Table Lazy Susans are a fun and easy shop project that make great gift ideas for friends and family. Since I built my first one a number of years ago, I've gotten a lot of requests to build more.
In this latest version, wavy stripes are added at the request of the recipient which I think add a really nice look to the pieces!
What follows is a detailed video of this build to show you step by step the process I used to get these great looking Table Lazy Susans. As well, there are pictures of each step along the way.
Step 1: Tools and Materials
- Table Saw
- Drum Sander (Optional)
- 4/4 Lumber of choice
- Lazy Suzan Hardware
- Tool box tray liner (or other similar material)
- Wood Glue
- CA Glue
- Finish of Choice
Step 2: Lumber Prep
Starting with 4/4 lumber, you only need to mill it until it's surfaced and flat. Try to keep the material as thick as possible but, there's no need to be overly concerned with the overall thickness. Anything in the 3/4" range will work fine for this project.
Step 3: Panel Glue Up
Once your material is milled flat and square, the next step is to glue up the panel ensuring that you'll end up with a panel wide enough to get the desired size of Lazy Susan you want to make. Mine are 16" in diameter.
I used a drum sander to assist with cleaning up the panel but, it's not required for this build.
Step 4: Adding the Stripes
Adding the stripes is fairly simple. You'll need thin strips of material that are approximately 3/32" in thickness and similar in width to the thickness of your panel. The thinner the strip, the easier it is to bend to the curves you chose. The downside to thinner strips is that they may not be as prominent in the overall look. Long gentle curves allow for thicker material.
Mark the stripes on the panel in the desired locations. It's important that the curves be long and gradual so that the strips can flex when being glued into the panel. Tight curves will require thinner strips.
The panel is cut per the layout line. It's not important that you stay dead on your line but, it is important that you make a smooth consistent cut at the bandsaw. Being smooth and consistent will mean that you can go straight to the glue up ensuring a good fit with no gaps.
Re-glue up the panel with the strip in place ensuring that everything lines up right. Adjustments can be made while the glue is still wet.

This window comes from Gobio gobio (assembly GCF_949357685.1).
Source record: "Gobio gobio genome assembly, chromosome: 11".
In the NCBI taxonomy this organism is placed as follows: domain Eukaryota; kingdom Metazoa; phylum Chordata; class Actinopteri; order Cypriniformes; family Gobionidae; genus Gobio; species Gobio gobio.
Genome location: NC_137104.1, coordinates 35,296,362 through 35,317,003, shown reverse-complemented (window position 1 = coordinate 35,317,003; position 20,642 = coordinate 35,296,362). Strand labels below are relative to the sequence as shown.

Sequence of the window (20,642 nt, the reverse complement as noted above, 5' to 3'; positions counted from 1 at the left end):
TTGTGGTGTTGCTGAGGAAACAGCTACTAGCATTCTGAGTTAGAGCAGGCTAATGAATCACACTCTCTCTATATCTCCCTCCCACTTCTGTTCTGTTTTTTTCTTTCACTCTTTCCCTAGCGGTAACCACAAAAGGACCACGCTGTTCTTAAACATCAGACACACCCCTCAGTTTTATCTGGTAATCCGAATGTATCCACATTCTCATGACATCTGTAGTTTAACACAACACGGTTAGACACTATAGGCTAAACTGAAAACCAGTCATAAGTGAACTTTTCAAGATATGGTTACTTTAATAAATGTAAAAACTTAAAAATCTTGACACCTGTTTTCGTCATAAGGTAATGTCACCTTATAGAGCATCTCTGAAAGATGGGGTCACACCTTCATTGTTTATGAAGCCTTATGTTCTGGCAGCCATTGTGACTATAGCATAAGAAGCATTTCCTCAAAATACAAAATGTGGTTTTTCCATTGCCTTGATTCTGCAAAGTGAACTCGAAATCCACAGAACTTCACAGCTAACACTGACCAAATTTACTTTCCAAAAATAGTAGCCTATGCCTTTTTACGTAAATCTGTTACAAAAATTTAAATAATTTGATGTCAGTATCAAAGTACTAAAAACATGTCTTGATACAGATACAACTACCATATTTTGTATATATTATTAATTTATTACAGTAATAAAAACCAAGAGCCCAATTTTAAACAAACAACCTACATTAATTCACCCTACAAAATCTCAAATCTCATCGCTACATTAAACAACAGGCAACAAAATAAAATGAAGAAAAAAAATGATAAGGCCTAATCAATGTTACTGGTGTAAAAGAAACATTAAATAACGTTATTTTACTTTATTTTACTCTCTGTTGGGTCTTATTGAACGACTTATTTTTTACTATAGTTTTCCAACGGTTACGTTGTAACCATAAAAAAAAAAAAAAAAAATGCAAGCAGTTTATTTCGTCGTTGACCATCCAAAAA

After the glue on the first strip dries, locate and install the second strip exactly the same way as the first. You'll notice that I actually cut through the first strip so that the 2 stripes actually cross in the panel.
Step 5: Cutting the Circle
Each of the circles are cut at the band saw using a shop made circle cutting jig shown in the pictures. There are commercial options available if you don't wish to build your own. This can also be accomplished using a router and a router circle cutting jig.
My jig has several holes in it that are for various different sizes of circles. I use a 5/16" hole and a short 5/16" diameter dowel rod on the jig and drill a 5/16" hole in the center/bottom of the work piece. Be sure to not drill all the way through the work piece! The work piece then simply turns on the dowel cutting the circle.
This small hole will be covered by the Lazy Susan hardware covered in a future step.
Step 6: Round Overs and Sanding
I prefer to do the initial sanding with 80 grit sandpaper on a random orbit sander prior to doing the round overs. This helps me ensure that the panel is flat and fairly smooth and won't cause me any issues at the router table.
I set up a round over bit in the router table with a guide bearing on the top. Because it's a lot of material to remove, this process was done in a couple passes adjusting the height of the bit between passes. This helps prevent chip out and burning.
Once the round over's are complete, the panel was sanded to 180 grit in prep for finish.
Step 7: Finish
My finish of choice was General Finishes Arm-R-Seal Satin. I applied approximately 5 coats allowing to fully dry between coats and block sanding with 400 grit paper between coats. This removes any dust nibs that may be on the surface.
Step 8: Installing the Hardware
With the work piece flipped over, center the hardware, pilot drill for #6 x 1/2" wood screws, and fasten the hardware. Be sure not to drill all the way through!
The final step on the hardware is to install a pad to protect the surface the piece will be on from the metal hardware. I like to use Tool Box Tray Lining material purchased from the big box store. It cuts easily and holds up very well. The material is attached to the Lazy Susan hardware using CA glue.
Step 9: 2 Different Table Lazy Susans.
This project lends itself well to batching out multiples. As you can see, I made 2 at the same time.
Because of the way that the stripes are added, no 2 are ever alike and really personalizes each one made.
Step 10: Closing
Including cure times for glue and finish, these were completed in about 2 days. The cost will vary depending on choice of lumber and finish. Mine were built with stock on hand so, my only purchase was the hardware which was about $15.00.
I still have the very first one I built many years ago on our table and it looks as good today as the day I built it. It sees daily use and still functions incredibly well.
Since I built the very first one, I've gotten several requests for more. They make great gift ideas and lend themselves well to batching.
Thanks for viewing!